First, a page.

Water Gardens, Ponds and Trees
When choosing a location for your pond or water garden, trees can be a big problem. While providing welcoming shade they can cause numerous problems when they drop their leaves and flowers in your pond.
First, the benefits of trees. You never want your pond to be in full sunlight all day, every day. This can easily heat the temperature of the water up to lethal levels, killing off all fish, frogs and plants who are sheltering there. It can promote the activity of unhealthy algae.
The natural shade from trees can be beneficial to your pond - especially if you want to keep fish or other wildlife. Those animals need to be able to regulate their body temperature by seeking out cooler, shaded areas when the sun gets too hot. Shade can also help keep algae growth in check naturally.
On the down side, trees tend to have leaves or needles. Depending on the type of tree and the weather of your location, these will often be shed, falling into your pond. If these biological materials are not removed immediately, high ammonia surges can occur. These can cause cloudiness, odor, and even death to your pond's inhabitants.
While an active filtration and pump system can help minimize the damage, it can also easily clog up and get overwhelmed. Many people do not have the hours necessary to do this kind of pond maintenance by hand.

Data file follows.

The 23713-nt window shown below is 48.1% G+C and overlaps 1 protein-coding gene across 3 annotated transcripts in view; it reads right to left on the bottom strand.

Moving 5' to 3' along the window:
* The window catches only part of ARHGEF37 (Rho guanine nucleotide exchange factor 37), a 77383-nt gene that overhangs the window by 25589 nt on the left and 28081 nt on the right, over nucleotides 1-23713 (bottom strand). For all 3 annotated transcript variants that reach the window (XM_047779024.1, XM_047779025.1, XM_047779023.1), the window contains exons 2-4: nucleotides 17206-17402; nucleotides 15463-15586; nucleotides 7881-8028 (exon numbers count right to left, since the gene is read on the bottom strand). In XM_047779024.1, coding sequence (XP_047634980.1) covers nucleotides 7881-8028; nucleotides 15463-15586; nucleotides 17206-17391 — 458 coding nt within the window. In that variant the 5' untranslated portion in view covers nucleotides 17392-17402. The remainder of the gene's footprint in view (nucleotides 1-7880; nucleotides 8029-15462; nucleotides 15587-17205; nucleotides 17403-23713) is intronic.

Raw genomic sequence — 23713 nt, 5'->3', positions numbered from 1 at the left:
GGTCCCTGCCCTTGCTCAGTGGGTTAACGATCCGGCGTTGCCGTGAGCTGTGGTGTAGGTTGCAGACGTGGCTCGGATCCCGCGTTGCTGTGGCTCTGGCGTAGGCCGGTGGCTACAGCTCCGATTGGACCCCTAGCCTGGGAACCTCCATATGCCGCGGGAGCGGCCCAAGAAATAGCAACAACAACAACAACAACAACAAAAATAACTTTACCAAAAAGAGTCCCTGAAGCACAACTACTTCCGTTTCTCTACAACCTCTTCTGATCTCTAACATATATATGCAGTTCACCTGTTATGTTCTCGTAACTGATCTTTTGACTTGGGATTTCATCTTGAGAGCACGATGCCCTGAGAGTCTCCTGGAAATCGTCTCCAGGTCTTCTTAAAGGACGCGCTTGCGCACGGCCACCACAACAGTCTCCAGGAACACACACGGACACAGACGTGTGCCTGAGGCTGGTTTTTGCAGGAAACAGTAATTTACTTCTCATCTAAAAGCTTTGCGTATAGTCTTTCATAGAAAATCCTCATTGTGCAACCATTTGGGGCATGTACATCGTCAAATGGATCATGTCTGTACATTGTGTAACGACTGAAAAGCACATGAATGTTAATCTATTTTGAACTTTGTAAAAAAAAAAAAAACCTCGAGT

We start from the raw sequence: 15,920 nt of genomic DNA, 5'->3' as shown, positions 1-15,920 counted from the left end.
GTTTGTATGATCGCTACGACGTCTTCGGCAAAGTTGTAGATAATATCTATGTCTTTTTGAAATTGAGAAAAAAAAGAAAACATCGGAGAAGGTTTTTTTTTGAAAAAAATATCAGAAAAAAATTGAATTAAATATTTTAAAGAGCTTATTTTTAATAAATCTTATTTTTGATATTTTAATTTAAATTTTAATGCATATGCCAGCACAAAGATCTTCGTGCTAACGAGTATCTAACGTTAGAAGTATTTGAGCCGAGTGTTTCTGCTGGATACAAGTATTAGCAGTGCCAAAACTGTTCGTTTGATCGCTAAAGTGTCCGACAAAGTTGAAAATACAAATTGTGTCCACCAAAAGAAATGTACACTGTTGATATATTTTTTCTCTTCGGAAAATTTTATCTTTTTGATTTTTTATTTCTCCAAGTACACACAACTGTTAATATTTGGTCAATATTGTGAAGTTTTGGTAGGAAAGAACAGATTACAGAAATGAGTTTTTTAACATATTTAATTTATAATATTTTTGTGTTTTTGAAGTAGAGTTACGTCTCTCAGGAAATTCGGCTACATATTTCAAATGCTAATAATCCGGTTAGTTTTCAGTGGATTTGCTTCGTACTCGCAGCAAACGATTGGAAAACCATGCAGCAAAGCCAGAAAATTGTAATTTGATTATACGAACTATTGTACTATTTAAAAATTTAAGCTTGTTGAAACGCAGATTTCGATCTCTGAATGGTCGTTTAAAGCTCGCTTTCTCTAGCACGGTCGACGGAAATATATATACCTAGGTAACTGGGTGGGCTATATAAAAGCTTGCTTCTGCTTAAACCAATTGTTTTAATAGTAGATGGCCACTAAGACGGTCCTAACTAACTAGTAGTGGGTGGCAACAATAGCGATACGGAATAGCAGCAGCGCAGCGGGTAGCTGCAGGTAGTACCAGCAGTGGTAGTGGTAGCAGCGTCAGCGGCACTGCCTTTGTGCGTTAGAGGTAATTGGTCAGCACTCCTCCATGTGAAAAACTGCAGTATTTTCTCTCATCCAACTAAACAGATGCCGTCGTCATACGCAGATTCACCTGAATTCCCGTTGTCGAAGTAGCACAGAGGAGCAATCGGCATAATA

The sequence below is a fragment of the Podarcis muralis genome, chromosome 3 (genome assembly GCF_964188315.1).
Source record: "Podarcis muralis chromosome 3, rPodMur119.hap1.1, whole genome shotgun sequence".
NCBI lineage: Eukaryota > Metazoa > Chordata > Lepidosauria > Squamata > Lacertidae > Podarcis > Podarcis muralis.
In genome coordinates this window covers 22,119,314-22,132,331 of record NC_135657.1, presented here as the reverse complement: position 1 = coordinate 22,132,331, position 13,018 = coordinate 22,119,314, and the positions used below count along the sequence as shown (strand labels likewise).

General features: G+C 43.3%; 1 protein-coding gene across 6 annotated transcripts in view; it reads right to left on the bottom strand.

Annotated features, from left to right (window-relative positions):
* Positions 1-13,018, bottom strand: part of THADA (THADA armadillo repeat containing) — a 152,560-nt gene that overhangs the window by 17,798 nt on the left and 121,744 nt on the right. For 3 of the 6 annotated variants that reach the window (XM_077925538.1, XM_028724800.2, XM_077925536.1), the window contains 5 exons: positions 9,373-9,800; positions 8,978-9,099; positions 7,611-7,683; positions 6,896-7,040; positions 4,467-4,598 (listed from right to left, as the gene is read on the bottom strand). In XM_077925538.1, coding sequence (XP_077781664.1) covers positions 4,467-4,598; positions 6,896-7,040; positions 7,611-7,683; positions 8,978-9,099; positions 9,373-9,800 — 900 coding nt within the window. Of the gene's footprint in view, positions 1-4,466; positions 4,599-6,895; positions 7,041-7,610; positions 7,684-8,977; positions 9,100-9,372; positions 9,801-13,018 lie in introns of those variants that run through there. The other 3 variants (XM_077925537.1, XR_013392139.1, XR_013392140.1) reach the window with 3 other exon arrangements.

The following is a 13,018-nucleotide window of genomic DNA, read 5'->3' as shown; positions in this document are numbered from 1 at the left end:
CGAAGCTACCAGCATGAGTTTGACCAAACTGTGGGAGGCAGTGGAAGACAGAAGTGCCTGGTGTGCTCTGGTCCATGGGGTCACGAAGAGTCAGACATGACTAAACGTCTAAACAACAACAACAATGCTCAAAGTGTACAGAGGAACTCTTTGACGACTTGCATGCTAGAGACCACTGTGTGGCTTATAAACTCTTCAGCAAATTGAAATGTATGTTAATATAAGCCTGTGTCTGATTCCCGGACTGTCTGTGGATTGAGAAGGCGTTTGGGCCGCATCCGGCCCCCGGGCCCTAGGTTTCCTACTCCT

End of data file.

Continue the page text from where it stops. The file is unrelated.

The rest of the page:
The ideal solution is to find a balance between these two situations. Try your best to choose a site for your pond that is only partially shaded. While leaves are bad, actual fruit items or showers of flower petals are far worse. Make sure your pond is not located under a flowering or fruit tree. Examples of these would be locust trees, apple trees, tulip trees, rodedendrums and so on. Try to choose a tree which sheds as little as possible - or at least tends to shed all at once at one time of year. An oak tree which drops all of its leaves en masse in the fall isn't so bad to deal with, vs a tree which sheds leaves and debris 365 days a year.
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